A roadster for the end of the world: 2023 Mazda MX-5

What’s life like in 2023 while behind the wheel of a classically engaging sports car?

A roadster for the end of the world: 2023 Mazda MX-5
My test vehicle, with wildfire smog obscuring the sky on a particularly bad day due to Quebec wildfires several hundred kms away.

It’s the end of the roadster as we know it…

…and I (mostly) feel fine.

Those of you who need a refresher: the MX-5 is not the most expensive, most powerful, fastest, or most practical Mazda.

Fuel economy? Decent, but not among the best that Mazda can do. If we’re including winter weather, it’s not the grippiest Mazda. It seats two, there’s a decent but small trunk, and my forearm kept selecting things as it naturally tried to rest between shifts on the sub-optimally-placed infotainment dial…

…but I keep wondering, as the sky is completely obscured by second-hand wildfire smoke: are my notes about this roadster’s specs really all that important anymore?

rear 3/4 of red mazda mx-5
2023 Mazda MX-5 Roadster at the side of a rural road

I’ve driven every generation of MX-5 and, apart from the infotainment dial, the same has been true of the car since its introduction—which makes it the undefeated best, most Zoom-Zoom Mazda for each and every year since 1989.

You know this, I know this, and in a sense, you have to admit the MX-5 holds a place in our hearts because it’s a modern anachronism.

Nineteen eighty-nine, aka Year Of Thine Lord’s First Roadster, is less than 10 years after the MGB Roadster exited production, one of the cars often cited by Mazda as part inspiration for that original MX-5.

It’s not like the final 1980 MGB had changed much since the first 1962 MGB. Crucially, instead of reimagining (bloating) the car with every new generation, Mazda hones the original concept every decade or so: NA, NB, NC, ND. This (ND) version showed up overseas back in—has it really been this long—2015.

Eight ND Miata years is also, magically, six decades’ worth of low-cost roadsters. Contemporary and timeless, an act that’s remarkably tough to balance.

My experience was a bit different, driving through dirty-gold smog from some of the largest forest fires in Canadian history. How do the world’s worst Air Quality Index (AQI) numbers feel from behind the wheel of an open top sports car?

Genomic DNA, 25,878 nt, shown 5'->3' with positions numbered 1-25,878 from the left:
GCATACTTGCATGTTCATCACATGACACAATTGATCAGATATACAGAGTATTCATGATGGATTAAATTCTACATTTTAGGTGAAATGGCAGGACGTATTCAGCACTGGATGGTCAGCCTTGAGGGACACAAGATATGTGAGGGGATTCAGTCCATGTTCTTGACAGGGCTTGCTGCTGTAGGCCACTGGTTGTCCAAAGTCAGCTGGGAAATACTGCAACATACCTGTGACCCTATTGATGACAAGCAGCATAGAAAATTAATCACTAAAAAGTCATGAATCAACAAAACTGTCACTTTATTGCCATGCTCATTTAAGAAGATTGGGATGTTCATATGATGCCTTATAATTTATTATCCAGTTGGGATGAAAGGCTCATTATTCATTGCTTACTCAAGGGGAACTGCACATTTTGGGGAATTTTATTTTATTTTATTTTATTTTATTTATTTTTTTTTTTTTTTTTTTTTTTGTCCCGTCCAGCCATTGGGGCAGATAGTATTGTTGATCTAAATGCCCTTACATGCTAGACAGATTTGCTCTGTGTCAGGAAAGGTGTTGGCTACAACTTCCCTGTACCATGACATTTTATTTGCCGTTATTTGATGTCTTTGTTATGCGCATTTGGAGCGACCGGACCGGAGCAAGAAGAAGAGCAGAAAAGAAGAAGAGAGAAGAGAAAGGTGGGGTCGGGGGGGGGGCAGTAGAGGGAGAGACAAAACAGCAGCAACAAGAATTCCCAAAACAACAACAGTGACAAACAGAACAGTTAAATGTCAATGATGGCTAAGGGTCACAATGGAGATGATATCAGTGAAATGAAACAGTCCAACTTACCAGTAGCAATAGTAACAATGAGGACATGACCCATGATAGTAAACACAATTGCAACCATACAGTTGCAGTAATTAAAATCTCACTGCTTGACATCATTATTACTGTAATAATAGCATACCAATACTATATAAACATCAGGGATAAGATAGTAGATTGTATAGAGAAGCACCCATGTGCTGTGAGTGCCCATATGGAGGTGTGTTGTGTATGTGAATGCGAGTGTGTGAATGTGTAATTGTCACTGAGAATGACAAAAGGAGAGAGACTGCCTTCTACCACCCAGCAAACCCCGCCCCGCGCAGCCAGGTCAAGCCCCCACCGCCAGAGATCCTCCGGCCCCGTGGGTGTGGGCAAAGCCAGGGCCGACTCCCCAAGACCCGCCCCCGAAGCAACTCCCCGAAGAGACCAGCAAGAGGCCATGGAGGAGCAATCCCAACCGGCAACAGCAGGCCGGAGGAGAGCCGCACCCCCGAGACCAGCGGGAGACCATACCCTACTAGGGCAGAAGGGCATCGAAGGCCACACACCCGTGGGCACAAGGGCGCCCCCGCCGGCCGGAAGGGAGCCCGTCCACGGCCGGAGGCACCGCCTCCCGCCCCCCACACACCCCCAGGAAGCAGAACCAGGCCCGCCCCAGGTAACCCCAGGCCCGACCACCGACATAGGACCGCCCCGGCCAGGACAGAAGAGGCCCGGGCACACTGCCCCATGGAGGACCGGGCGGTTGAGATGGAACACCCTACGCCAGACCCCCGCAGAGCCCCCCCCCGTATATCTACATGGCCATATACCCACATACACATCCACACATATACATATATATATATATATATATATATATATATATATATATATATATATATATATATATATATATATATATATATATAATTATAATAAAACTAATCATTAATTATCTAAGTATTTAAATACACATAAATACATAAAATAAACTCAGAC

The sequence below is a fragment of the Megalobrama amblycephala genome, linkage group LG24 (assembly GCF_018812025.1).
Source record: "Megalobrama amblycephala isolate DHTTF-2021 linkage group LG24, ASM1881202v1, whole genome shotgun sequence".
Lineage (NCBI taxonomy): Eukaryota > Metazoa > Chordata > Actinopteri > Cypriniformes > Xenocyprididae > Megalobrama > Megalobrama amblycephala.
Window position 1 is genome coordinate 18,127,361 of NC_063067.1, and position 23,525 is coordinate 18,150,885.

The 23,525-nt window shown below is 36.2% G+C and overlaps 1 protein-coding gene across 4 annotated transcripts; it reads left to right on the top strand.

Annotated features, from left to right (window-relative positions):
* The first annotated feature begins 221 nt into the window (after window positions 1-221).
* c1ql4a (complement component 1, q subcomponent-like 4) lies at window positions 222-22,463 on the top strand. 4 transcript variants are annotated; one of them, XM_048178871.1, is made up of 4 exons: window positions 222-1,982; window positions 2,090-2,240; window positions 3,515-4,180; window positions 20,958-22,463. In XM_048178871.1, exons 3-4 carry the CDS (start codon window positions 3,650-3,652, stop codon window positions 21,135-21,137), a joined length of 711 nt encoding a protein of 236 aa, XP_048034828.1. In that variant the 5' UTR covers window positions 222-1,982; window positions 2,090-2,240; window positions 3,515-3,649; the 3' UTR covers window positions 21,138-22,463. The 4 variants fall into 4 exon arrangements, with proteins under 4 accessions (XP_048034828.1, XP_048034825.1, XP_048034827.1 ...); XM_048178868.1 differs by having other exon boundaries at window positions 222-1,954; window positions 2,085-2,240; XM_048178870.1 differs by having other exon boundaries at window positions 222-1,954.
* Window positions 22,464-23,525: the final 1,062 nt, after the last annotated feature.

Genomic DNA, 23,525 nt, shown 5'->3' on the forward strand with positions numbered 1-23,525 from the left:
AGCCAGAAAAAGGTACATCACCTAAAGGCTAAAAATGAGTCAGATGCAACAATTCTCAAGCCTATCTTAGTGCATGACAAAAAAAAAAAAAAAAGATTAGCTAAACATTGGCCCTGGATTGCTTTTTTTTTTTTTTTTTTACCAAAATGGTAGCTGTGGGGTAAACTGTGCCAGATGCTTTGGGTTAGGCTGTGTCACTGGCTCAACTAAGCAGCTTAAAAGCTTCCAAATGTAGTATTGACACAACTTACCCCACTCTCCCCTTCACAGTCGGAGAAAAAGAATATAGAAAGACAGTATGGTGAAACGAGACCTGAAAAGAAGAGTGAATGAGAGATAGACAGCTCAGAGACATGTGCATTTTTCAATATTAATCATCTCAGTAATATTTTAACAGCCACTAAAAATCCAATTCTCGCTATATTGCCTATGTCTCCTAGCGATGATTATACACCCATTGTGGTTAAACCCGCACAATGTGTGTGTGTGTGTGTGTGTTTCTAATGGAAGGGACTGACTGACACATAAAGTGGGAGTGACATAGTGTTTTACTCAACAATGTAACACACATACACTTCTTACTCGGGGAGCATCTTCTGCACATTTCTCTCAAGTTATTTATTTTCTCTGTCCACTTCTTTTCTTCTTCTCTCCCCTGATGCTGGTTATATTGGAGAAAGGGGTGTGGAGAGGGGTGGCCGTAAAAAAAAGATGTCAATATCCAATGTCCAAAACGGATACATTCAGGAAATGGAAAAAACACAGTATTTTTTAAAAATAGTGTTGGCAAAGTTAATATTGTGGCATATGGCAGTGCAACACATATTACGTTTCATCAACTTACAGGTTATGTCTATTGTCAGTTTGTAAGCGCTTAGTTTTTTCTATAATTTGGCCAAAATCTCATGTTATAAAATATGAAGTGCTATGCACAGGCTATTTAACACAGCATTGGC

In spirit, then, this car is closer to the sweaty backs of Woodstock ’69 than it is to modern-day loves like vape pens, vertical videos, subscription-only software, and Bro-country music.

An MX-5 may look and perform like a modern sports car, but it gets there in a totally different way.

To me, it lives in the white space on our roads, ebbing and flowing between shifts, acceleration, fast and slow corners without being burdened by the need to deliver superlative levels of performance (or to treble the speed limit).

Here, SPORT MODE is a state of mind, not a console button or buried setting.

Put another way:

Do you identify more with the peregrine falcon, capable of diving to 200 mph to slay prey but with a hunting radius of only a few square miles…

Or, hummingbird-like, to nimbly zoom zoom zoom at 1/3 the speed of a falcon but able to happily travel a few dozen square miles whenever you feel like smelling the roses?

If, like me, you think the tastiest treat is enjoying a large bouquet of entertaining roads, read on…

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Rear roll hoop detail with tall grass and blue sky in the background.

Turns out, my heart beats more slowly and I really do relax when it’s buzzing along with a Skyactiv G engine.

I’m calmed by the car’s somewhat nervous road manners—low weight means softer springs and in theory a more compliant ride, but without much mass, the MX-5 is undeniably affected—shook, even—by the gnarly, wavy roads in my region.

Channeling the image of a nervous hummingbird, my test car experienced harmless but significant-in-my-behind front to rear oscillations for a long stretch of unsurfaced highway. It shivered across surface changes, was heaved around by the crown of the road, and hopped across des petit nids-de-poule.

Flipside? It positively swooped through corners, quickly flew up the rev range, effortlessly pecked off downshifts, and confidently pitched into Brembo-induced dives.

Speaking of specifications, here they are:

Turbocharged by our warming climate, these increasingly-common natural disasters will force car enthusiasts to respond in ways we haven’t prepared for.

Like the most vulnerable of our nature-dwelling friends, the convertible experience requires surrender—at least in part—to the wide, wild world around you.

A typical MX-5 review may cite the uncontrollable smells, side gusts of wind, detours, and rogue rain clouds as things that detract from the fun.

My experience was a bit different, driving through dirty-gold smog from some of the largest forest fires in Canadian history. How do the world’s worst Air Quality Index (AQI) numbers feel from behind the wheel of an open top sports car?